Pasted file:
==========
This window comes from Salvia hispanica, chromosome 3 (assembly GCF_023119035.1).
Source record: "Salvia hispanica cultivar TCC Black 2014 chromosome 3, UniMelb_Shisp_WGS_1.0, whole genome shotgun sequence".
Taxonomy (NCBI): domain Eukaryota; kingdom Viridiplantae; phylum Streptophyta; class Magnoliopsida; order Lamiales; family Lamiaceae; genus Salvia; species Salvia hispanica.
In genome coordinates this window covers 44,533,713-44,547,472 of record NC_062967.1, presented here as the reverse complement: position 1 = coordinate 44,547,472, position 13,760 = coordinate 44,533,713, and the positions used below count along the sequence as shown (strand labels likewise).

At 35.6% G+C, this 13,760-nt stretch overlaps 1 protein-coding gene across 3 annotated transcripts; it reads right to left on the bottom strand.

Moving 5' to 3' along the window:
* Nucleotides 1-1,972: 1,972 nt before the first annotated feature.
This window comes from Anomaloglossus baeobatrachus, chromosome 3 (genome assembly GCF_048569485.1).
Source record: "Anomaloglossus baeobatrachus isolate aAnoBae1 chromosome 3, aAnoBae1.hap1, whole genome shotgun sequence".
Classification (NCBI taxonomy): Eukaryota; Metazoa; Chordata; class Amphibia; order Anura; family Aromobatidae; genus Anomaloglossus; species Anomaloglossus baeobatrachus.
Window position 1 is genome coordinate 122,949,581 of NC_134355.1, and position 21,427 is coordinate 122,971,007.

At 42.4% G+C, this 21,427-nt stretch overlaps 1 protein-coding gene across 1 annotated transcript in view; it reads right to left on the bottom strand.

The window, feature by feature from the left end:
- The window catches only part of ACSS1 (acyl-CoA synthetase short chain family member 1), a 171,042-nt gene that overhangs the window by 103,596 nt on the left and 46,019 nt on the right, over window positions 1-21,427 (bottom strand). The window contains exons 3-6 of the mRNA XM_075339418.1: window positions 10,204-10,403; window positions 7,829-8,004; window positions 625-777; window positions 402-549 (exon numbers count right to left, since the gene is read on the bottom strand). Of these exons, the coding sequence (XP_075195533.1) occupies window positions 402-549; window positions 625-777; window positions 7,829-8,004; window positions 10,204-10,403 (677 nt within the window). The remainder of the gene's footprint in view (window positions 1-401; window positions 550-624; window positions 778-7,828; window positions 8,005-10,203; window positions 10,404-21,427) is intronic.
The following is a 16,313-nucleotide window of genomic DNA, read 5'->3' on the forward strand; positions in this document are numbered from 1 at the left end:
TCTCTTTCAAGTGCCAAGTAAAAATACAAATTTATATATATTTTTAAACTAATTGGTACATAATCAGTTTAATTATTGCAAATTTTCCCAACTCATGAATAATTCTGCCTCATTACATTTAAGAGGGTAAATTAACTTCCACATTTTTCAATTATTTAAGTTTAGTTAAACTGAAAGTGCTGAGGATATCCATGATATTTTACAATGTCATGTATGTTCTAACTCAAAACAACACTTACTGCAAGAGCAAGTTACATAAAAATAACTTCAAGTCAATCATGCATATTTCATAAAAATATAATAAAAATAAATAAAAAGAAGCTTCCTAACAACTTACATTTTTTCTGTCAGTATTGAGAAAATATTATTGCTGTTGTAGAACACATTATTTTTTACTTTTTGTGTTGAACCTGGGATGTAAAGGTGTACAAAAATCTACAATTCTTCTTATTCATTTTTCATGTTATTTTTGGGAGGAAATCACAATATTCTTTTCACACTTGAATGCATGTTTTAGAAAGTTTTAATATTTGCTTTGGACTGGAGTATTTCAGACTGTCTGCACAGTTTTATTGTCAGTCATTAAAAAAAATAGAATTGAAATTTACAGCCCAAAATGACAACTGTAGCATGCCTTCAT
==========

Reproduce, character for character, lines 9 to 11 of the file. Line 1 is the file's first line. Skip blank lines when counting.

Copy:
Source record: "Anomaloglossus baeobatrachus isolate aAnoBae1 chromosome 3, aAnoBae1.hap1, whole genome shotgun sequence".
Classification (NCBI taxonomy): Eukaryota; Metazoa; Chordata; class Amphibia; order Anura; family Aromobatidae; genus Anomaloglossus; species Anomaloglossus baeobatrachus.
Window position 1 is genome coordinate 122,949,581 of NC_134355.1, and position 21,427 is coordinate 122,971,007.